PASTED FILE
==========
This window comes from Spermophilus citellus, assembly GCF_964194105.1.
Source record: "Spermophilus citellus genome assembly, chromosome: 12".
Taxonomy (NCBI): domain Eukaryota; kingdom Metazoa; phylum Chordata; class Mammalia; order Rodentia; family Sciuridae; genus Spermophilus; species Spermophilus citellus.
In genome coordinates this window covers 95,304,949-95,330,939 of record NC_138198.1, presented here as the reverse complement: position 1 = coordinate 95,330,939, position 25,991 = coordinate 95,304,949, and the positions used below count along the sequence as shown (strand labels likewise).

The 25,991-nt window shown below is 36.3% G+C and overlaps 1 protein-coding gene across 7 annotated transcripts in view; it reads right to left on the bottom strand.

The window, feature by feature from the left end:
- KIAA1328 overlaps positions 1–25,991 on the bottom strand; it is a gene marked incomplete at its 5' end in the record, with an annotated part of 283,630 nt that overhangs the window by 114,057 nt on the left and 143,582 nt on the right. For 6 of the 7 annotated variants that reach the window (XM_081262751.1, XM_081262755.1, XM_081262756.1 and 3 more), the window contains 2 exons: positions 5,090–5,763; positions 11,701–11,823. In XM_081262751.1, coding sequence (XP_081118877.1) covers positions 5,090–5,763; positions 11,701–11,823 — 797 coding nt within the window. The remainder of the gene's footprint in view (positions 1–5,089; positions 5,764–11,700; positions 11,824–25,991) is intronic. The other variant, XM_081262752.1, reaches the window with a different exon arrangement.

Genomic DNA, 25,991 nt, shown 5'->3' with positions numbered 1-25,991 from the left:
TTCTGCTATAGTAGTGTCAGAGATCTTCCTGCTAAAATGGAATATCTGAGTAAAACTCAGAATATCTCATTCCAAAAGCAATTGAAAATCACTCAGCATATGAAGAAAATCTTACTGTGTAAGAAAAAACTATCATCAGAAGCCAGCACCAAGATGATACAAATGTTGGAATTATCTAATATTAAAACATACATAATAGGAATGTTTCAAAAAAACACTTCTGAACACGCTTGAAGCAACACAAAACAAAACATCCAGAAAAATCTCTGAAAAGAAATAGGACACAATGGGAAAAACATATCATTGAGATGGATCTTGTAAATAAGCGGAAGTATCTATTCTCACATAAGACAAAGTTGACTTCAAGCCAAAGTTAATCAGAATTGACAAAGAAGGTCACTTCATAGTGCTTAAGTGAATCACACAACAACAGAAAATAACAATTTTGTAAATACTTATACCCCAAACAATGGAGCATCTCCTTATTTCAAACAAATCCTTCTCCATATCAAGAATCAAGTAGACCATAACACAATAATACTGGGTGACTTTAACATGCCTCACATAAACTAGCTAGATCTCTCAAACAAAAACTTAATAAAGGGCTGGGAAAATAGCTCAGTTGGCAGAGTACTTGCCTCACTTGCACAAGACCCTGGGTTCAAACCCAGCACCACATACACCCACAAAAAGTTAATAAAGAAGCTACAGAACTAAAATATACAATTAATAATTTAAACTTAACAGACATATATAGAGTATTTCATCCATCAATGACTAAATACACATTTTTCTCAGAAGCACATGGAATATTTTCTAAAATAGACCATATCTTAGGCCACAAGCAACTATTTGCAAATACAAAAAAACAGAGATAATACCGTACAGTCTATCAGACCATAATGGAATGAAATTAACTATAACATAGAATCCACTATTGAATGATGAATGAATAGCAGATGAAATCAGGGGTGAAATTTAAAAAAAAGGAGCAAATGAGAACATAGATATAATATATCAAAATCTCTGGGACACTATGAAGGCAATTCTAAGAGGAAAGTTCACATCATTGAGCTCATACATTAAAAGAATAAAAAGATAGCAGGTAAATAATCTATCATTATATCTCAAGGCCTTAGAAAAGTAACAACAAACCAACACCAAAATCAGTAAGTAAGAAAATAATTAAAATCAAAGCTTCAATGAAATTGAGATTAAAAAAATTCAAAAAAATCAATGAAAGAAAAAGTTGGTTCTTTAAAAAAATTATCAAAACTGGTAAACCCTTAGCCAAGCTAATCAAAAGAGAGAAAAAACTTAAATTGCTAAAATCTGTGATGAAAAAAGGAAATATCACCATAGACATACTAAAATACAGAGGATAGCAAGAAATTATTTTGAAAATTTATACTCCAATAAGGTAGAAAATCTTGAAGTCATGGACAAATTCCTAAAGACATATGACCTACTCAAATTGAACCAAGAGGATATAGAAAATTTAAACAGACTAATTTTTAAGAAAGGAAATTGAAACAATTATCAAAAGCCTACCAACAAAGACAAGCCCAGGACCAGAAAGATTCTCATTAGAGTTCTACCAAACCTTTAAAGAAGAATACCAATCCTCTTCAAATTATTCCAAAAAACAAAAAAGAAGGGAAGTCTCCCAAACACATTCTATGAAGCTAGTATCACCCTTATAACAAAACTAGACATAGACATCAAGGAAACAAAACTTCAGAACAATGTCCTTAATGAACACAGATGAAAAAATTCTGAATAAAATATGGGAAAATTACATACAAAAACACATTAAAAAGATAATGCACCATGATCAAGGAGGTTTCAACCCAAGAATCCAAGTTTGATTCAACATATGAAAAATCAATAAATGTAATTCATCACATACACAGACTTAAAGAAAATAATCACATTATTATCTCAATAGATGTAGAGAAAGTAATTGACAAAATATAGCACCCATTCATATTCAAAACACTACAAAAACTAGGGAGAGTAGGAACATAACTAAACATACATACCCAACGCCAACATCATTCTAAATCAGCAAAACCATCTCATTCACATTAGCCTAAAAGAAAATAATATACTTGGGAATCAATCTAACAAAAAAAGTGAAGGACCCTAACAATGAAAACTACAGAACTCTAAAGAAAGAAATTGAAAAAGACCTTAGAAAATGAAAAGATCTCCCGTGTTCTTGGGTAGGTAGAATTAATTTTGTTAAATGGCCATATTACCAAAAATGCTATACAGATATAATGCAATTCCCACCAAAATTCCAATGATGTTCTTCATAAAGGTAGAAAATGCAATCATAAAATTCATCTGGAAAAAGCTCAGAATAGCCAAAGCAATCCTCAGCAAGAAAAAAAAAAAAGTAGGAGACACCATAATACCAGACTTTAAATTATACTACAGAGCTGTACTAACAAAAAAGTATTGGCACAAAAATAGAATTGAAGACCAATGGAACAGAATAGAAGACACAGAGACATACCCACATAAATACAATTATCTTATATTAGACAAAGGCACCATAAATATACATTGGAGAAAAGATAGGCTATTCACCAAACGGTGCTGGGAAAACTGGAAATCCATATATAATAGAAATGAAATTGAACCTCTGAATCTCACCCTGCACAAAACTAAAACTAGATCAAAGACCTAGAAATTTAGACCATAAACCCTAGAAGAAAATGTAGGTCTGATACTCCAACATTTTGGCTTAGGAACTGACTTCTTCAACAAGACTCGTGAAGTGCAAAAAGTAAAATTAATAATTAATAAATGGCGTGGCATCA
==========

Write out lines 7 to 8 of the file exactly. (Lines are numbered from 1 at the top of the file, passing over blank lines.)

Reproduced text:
- KIAA1328 overlaps positions 1–25,991 on the bottom strand; it is a gene marked incomplete at its 5' end in the record, with an annotated part of 283,630 nt that overhangs the window by 114,057 nt on the left and 143,582 nt on the right. For 6 of the 7 annotated variants that reach the window (XM_081262751.1, XM_081262755.1, XM_081262756.1 and 3 more), the window contains 2 exons: positions 5,090–5,763; positions 11,701–11,823. In XM_081262751.1, coding sequence (XP_081118877.1) covers positions 5,090–5,763; positions 11,701–11,823 — 797 coding nt within the window. The remainder of the gene's footprint in view (positions 1–5,089; positions 5,764–11,700; positions 11,824–25,991) is intronic. The other variant, XM_081262752.1, reaches the window with a different exon arrangement.

Genomic DNA, 25,991 nt, shown 5'->3' with positions numbered 1-25,991 from the left: